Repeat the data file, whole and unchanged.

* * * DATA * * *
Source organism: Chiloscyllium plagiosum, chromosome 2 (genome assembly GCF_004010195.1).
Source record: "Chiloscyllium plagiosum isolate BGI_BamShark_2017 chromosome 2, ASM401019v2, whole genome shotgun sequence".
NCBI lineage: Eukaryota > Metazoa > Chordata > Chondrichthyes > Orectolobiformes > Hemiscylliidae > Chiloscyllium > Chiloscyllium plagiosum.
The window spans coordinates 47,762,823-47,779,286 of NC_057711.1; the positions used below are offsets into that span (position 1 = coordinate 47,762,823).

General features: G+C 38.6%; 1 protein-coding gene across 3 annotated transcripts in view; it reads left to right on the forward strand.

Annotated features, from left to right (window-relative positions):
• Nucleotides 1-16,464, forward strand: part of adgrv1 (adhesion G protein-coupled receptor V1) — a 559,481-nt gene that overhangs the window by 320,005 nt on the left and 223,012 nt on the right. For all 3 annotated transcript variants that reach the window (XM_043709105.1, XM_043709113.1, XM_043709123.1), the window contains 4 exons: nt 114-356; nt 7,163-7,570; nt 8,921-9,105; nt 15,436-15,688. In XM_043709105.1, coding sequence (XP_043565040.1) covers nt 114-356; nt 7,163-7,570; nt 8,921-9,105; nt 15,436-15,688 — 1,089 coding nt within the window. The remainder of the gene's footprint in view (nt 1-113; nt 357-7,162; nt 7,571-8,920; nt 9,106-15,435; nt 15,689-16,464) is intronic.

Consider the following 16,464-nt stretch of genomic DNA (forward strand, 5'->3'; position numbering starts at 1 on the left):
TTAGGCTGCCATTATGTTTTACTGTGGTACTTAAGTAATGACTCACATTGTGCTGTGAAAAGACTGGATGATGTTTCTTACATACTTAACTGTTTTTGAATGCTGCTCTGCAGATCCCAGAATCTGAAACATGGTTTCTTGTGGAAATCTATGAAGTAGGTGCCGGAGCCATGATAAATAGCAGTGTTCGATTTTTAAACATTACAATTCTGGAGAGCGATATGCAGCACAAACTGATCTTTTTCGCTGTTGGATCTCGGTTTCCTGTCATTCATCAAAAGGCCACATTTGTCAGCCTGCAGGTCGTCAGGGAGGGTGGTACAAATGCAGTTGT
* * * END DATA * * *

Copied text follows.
Source organism: Chiloscyllium plagiosum, chromosome 2 (genome assembly GCF_004010195.1).
Source record: "Chiloscyllium plagiosum isolate BGI_BamShark_2017 chromosome 2, ASM401019v2, whole genome shotgun sequence".
NCBI lineage: Eukaryota > Metazoa > Chordata > Chondrichthyes > Orectolobiformes > Hemiscylliidae > Chiloscyllium > Chiloscyllium plagiosum.
The window spans coordinates 47,762,823-47,779,286 of NC_057711.1; the positions used below are offsets into that span (position 1 = coordinate 47,762,823).

General features: G+C 38.6%; 1 protein-coding gene across 3 annotated transcripts in view; it reads left to right on the forward strand.

Annotated features, from left to right (window-relative positions):
• Nucleotides 1-16,464, forward strand: part of adgrv1 (adhesion G protein-coupled receptor V1) — a 559,481-nt gene that overhangs the window by 320,005 nt on the left and 223,012 nt on the right. For all 3 annotated transcript variants that reach the window (XM_043709105.1, XM_043709113.1, XM_043709123.1), the window contains 4 exons: nt 114-356; nt 7,163-7,570; nt 8,921-9,105; nt 15,436-15,688. In XM_043709105.1, coding sequence (XP_043565040.1) covers nt 114-356; nt 7,163-7,570; nt 8,921-9,105; nt 15,436-15,688 — 1,089 coding nt within the window. The remainder of the gene's footprint in view (nt 1-113; nt 357-7,162; nt 7,571-8,920; nt 9,106-15,435; nt 15,689-16,464) is intronic.

Consider the following 16,464-nt stretch of genomic DNA (forward strand, 5'->3'; position numbering starts at 1 on the left):
TTAGGCTGCCATTATGTTTTACTGTGGTACTTAAGTAATGACTCACATTGTGCTGTGAAAAGACTGGATGATGTTTCTTACATACTTAACTGTTTTTGAATGCTGCTCTGCAGATCCCAGAATCTGAAACATGGTTTCTTGTGGAAATCTATGAAGTAGGTGCCGGAGCCATGATAAATAGCAGTGTTCGATTTTTAAACATTACAATTCTGGAGAGCGATATGCAGCACAAACTGATCTTTTTCGCTGTTGGATCTCGGTTTCCTGTCATTCATCAAAAGGCCACATTTGTCAGCCTGCAGGTCGTCAGGGAGGGTGGTACAAATGCAGTTGT